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A camp set up to house foreigners in South Africa after widespread xenophobic attacks broke out

In response to the recent spate of xenophobic attacks the South African Government launched Operation Fiela (a word which means to “sweep clean” or “clear out” the rubbish). Although the national police force led this operation, the military were also brought in to assist. They have conducted raids in various areas identified as “hotspots” in the past few weeks. Over the weekend the operation targeted the Central Methodist Church in downtown Johannesburg. At 03h30 on Friday morning the operation hit the church using apartheid-style tactics: kicking down doors, brandishing automatic weapons and rounding up immigrants who sought refuge in the place of worship.

During the 2008 xenophobic attacks thousands of people found sanctuary there. The minister-in-charge at the time, Bishop Paul Verryn, opened the doors of the church to thousands of foreign nationals who were fleeing for their lives. The church became famous, in a matter of days, as reports spread of how people were sleeping in every corner of the building. Since the deadly attacks in 2008, the church has consistently been a place of hospitality and sanctuary for immigrants. Bishop Verryn soon became a well-known public figure and a champion of the poor, immigrants and human rights. Verryn was transferred from the church last year but immigrants continued to gather at the church and seek sanctuary.

This is not the first time that a church in South Africa has been violated by security forces. In 1972 the world watched, horrified, as the South African Police stormed St. George’s Anglican Cathedral in Cape Town where university students were protesting against apartheid. In the apartheid era police targeted a number of churches. Regina Mundi, one of the most well known churches in Soweto, still bares the scars of such raids. Damage from police tear gas canisters and bullet holes are still visible in the church. In other churches tabernacles were raided because some police personnel thought that tabernacles were places where restricted materials and weapons were hidden. The dignity of the church was violated—something associated with the apartheid regime but not expected in the new democratic dispensation.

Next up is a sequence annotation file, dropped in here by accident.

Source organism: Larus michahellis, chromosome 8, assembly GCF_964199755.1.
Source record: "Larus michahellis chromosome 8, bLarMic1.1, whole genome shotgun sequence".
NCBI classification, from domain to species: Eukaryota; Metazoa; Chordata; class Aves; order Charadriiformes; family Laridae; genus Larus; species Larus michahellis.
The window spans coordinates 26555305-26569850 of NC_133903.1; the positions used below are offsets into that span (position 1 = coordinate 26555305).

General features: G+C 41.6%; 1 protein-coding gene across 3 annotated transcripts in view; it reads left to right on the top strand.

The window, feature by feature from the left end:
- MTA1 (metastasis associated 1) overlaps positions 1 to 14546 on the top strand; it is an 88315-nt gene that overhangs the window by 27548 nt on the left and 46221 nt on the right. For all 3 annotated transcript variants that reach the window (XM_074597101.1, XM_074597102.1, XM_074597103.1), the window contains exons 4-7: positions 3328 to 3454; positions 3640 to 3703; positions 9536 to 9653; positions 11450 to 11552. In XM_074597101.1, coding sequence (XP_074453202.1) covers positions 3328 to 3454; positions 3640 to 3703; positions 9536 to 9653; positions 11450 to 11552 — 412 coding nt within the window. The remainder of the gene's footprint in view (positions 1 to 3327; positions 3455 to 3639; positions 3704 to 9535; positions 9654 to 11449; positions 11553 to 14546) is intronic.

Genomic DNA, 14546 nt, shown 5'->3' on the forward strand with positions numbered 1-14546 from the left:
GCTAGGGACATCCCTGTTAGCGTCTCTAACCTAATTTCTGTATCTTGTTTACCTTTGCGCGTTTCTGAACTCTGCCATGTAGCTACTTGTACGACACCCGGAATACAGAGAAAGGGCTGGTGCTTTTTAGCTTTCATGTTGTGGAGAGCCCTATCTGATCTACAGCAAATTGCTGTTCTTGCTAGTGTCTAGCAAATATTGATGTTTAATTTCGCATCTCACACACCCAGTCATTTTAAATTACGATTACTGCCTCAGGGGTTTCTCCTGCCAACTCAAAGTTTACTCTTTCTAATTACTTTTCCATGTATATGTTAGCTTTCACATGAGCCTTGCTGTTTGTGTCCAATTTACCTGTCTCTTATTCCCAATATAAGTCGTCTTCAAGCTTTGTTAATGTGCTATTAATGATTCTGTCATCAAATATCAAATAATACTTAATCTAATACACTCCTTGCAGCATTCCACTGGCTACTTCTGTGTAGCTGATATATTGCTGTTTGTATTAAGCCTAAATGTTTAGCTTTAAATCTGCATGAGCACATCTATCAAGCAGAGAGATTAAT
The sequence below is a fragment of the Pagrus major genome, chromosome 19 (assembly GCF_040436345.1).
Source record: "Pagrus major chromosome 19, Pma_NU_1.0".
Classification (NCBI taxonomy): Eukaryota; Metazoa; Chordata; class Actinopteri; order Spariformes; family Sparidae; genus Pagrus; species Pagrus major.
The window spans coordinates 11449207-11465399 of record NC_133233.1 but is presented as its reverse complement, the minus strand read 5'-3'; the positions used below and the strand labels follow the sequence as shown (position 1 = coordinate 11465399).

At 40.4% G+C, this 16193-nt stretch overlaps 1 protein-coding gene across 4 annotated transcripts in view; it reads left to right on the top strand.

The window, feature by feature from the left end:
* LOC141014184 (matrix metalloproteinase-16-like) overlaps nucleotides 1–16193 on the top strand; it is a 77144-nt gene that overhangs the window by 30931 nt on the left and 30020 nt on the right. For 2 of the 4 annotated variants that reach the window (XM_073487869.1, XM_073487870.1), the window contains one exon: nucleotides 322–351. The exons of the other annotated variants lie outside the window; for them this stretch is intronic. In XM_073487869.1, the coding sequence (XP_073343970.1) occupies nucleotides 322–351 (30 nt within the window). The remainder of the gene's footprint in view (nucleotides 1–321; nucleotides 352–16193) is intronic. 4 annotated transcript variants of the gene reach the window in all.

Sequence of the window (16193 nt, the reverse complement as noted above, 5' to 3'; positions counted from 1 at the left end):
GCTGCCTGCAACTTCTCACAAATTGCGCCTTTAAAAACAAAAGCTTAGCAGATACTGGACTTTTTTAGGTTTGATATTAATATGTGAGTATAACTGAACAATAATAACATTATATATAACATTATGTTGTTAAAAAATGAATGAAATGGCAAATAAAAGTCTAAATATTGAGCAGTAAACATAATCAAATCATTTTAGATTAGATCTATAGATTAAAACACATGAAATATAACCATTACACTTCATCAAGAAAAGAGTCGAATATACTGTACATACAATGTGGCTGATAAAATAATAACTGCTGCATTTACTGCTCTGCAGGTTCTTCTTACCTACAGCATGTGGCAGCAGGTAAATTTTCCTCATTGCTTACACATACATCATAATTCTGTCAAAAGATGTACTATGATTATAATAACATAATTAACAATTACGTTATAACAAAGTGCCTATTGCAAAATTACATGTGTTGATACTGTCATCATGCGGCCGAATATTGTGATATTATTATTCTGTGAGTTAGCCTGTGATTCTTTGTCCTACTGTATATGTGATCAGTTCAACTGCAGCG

Forty years on the same old tricks are back. According to authorities they received a tip-off indicating that there was “criminal activity” (a phrase also used by ministers in the apartheid regime to justify raids in the 1980’s and 90’s) taking place in the Central Methodist Church. This tip-off took place (coincidentally?) after a fresh spate of xenophobic attacks and in a place where, again, immigrants sought refuge from violent attacks against them. The national police, local metro police, military and officials from the Department of Home Affairs arrived with, by all accounts, no warrant. In South African law the police need a warrant to search a property. An exception can be made if there is reasonable ground to suspect a crime is in process and that a warrant would be issued but time did not allow for one to be issued. There was no attempt to speak to church authorities, to perhaps find a way of addressing any issues that may have been a concern for police. In any group there will be some people who do not obey the law, some of the immigrants staying at the church may not have been upright citizens in their host country. Despite this, the raid was disproportionate and the victims were mostly women and children.